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Undiagnosed Sleep Apnea Tied to Job Loss

Undiagnosed Sleep Apnea Tied to Job Loss

Preliminary results from a new study show that people with undiagnosed obstructive sleep apnea were more likely to have experienced multiple involuntary job losses.

Compared to participants who did not have sleep apnea, those with moderate-to-severe sleep apnea were more than twice as likely to have a history of multiple job layoffs or firings, according to researchers.

“These results suggest that undetected obstructive sleep apnea could have long-term, negative effects on vocational functioning,” said principal investigator Patricia Haynes, Ph.D., an associate professor in the Department of Health Promotion Sciences at the University of Arizona in Tucson.

Nearly 30 million adults in the U.S. have obstructive sleep apnea, a chronic disease that involves the repeated collapse of the upper airway during sleep. Common warning signs include snoring, choking, or gasping during sleep.

Untreated sleep apnea can cause excessive daytime sleepiness, fatigue, and impairments in cognitive functioning, researchers explain.

The researcher’s analysis of data from the ongoing Assessing Daily Activity Patterns through occupational Transitions (ADAPT) study involved 261 participants with an average age of 41 years. Women made up 58 percent of the participants.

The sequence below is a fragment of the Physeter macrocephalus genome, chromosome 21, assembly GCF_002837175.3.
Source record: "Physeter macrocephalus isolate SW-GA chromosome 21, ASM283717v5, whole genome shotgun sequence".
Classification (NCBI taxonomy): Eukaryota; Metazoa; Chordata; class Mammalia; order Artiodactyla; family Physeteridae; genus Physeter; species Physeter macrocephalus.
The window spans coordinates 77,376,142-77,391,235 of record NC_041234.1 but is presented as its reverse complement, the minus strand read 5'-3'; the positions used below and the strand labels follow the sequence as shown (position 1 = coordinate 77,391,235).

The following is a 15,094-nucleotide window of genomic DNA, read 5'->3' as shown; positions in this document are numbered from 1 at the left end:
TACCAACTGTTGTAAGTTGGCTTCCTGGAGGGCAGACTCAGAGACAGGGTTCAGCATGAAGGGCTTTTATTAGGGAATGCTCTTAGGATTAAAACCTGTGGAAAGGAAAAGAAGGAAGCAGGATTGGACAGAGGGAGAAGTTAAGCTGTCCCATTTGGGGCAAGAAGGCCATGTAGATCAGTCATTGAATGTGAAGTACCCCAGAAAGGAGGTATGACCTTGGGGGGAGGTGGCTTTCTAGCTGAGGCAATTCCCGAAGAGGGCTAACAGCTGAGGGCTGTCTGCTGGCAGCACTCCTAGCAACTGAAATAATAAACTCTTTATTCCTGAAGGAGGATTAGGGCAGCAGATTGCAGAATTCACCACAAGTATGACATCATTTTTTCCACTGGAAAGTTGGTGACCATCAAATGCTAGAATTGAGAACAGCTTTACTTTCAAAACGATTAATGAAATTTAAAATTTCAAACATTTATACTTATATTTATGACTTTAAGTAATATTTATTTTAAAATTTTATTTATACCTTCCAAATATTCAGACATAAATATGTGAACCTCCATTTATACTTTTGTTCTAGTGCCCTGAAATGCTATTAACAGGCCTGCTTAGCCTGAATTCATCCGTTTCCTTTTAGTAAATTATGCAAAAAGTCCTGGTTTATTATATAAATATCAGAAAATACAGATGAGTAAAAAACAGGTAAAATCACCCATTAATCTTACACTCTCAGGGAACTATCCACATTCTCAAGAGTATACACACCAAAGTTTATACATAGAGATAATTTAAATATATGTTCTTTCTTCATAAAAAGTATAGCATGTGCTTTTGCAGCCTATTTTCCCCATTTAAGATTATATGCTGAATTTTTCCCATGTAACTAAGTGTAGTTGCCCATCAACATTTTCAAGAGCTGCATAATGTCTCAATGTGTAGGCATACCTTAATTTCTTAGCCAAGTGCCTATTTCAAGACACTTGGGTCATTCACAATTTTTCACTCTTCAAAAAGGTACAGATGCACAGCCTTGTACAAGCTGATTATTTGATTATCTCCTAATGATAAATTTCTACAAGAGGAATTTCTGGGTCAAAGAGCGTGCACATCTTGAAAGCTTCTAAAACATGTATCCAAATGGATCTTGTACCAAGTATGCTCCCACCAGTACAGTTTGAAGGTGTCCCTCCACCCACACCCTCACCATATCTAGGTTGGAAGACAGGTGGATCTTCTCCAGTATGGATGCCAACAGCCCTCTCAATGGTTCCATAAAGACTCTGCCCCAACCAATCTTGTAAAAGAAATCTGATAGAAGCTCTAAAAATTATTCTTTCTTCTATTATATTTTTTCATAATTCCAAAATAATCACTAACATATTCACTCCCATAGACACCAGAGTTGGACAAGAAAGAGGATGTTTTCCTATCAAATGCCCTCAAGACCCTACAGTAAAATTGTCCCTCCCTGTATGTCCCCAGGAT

According to the researchers, 73 percent received hourly wages rather than a salary, and about 45 percent of the participants had a history of multiple job losses.

Breathing during sleep was evaluated with a home sleep apnea test, which revealed that 42 percent had at least mild sleep apnea.

Source: American Academy of Sleep Medicine

Undiagnosed Sleep Apnea Tied to Job Loss

Janice Wood

Janice Wood is a long-time writer and editor who began working at a daily newspaper before graduating from college. She has worked at a variety of newspapers, magazines and websites, covering everything from aviation to finance to healthcare.

APA Reference
Wood, J. (2019). Undiagnosed Sleep Apnea Tied to Job Loss. Psych Central. Retrieved on September 28, 2020, from
Scientifically Reviewed
Last updated: 15 Jun 2019 (Originally: 16 Jun 2019)
Last reviewed: By a member of our scientific advisory board on 15 Jun 2019
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